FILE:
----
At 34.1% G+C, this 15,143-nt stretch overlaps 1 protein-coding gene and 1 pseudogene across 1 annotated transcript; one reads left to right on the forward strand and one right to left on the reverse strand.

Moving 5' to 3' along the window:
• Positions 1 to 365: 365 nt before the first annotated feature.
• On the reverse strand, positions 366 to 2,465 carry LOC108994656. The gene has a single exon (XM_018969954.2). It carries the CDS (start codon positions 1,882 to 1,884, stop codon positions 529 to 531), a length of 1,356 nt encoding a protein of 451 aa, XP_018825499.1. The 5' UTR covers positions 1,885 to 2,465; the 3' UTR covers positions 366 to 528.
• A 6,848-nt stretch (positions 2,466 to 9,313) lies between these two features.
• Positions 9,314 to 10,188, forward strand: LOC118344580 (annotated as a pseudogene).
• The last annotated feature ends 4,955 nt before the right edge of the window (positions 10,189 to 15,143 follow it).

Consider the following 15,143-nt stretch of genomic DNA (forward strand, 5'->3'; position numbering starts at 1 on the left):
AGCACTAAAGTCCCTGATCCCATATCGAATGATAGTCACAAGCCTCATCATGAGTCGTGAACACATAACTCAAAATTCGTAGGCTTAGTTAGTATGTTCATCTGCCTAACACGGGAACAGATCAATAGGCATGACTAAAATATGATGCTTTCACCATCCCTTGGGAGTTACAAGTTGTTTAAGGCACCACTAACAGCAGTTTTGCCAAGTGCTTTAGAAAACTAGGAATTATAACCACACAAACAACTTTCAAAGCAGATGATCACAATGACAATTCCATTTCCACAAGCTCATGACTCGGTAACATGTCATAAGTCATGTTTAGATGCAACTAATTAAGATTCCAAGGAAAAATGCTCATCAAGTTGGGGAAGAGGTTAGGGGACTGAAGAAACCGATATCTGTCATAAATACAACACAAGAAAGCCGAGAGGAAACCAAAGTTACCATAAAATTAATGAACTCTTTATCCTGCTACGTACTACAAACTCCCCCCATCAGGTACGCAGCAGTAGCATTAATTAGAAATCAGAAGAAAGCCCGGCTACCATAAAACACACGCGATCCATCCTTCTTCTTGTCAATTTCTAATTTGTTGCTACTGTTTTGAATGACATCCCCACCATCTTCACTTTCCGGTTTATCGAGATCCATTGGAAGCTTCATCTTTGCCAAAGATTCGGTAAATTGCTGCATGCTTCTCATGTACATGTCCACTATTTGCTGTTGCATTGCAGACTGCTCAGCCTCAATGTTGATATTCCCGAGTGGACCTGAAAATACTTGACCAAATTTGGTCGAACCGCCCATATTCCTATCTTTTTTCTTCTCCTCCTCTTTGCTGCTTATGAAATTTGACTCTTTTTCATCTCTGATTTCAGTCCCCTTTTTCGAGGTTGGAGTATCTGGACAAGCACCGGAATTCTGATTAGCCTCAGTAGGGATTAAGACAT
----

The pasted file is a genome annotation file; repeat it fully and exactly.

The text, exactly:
At 34.1% G+C, this 15,143-nt stretch overlaps 1 protein-coding gene and 1 pseudogene across 1 annotated transcript; one reads left to right on the forward strand and one right to left on the reverse strand.

Moving 5' to 3' along the window:
• Positions 1 to 365: 365 nt before the first annotated feature.
• On the reverse strand, positions 366 to 2,465 carry LOC108994656. The gene has a single exon (XM_018969954.2). It carries the CDS (start codon positions 1,882 to 1,884, stop codon positions 529 to 531), a length of 1,356 nt encoding a protein of 451 aa, XP_018825499.1. The 5' UTR covers positions 1,885 to 2,465; the 3' UTR covers positions 366 to 528.
• A 6,848-nt stretch (positions 2,466 to 9,313) lies between these two features.
• Positions 9,314 to 10,188, forward strand: LOC118344580 (annotated as a pseudogene).
• The last annotated feature ends 4,955 nt before the right edge of the window (positions 10,189 to 15,143 follow it).

Consider the following 15,143-nt stretch of genomic DNA (forward strand, 5'->3'; position numbering starts at 1 on the left):
AGCACTAAAGTCCCTGATCCCATATCGAATGATAGTCACAAGCCTCATCATGAGTCGTGAACACATAACTCAAAATTCGTAGGCTTAGTTAGTATGTTCATCTGCCTAACACGGGAACAGATCAATAGGCATGACTAAAATATGATGCTTTCACCATCCCTTGGGAGTTACAAGTTGTTTAAGGCACCACTAACAGCAGTTTTGCCAAGTGCTTTAGAAAACTAGGAATTATAACCACACAAACAACTTTCAAAGCAGATGATCACAATGACAATTCCATTTCCACAAGCTCATGACTCGGTAACATGTCATAAGTCATGTTTAGATGCAACTAATTAAGATTCCAAGGAAAAATGCTCATCAAGTTGGGGAAGAGGTTAGGGGACTGAAGAAACCGATATCTGTCATAAATACAACACAAGAAAGCCGAGAGGAAACCAAAGTTACCATAAAATTAATGAACTCTTTATCCTGCTACGTACTACAAACTCCCCCCATCAGGTACGCAGCAGTAGCATTAATTAGAAATCAGAAGAAAGCCCGGCTACCATAAAACACACGCGATCCATCCTTCTTCTTGTCAATTTCTAATTTGTTGCTACTGTTTTGAATGACATCCCCACCATCTTCACTTTCCGGTTTATCGAGATCCATTGGAAGCTTCATCTTTGCCAAAGATTCGGTAAATTGCTGCATGCTTCTCATGTACATGTCCACTATTTGCTGTTGCATTGCAGACTGCTCAGCCTCAATGTTGATATTCCCGAGTGGACCTGAAAATACTTGACCAAATTTGGTCGAACCGCCCATATTCCTATCTTTTTTCTTCTCCTCCTCTTTGCTGCTTATGAAATTTGACTCTTTTTCATCTCTGATTTCAGTCCCCTTTTTCGAGGTTGGAGTATCTGGACAAGCACCGGAATTCTGATTAGCCTCAGTAGGGATTAAGACAT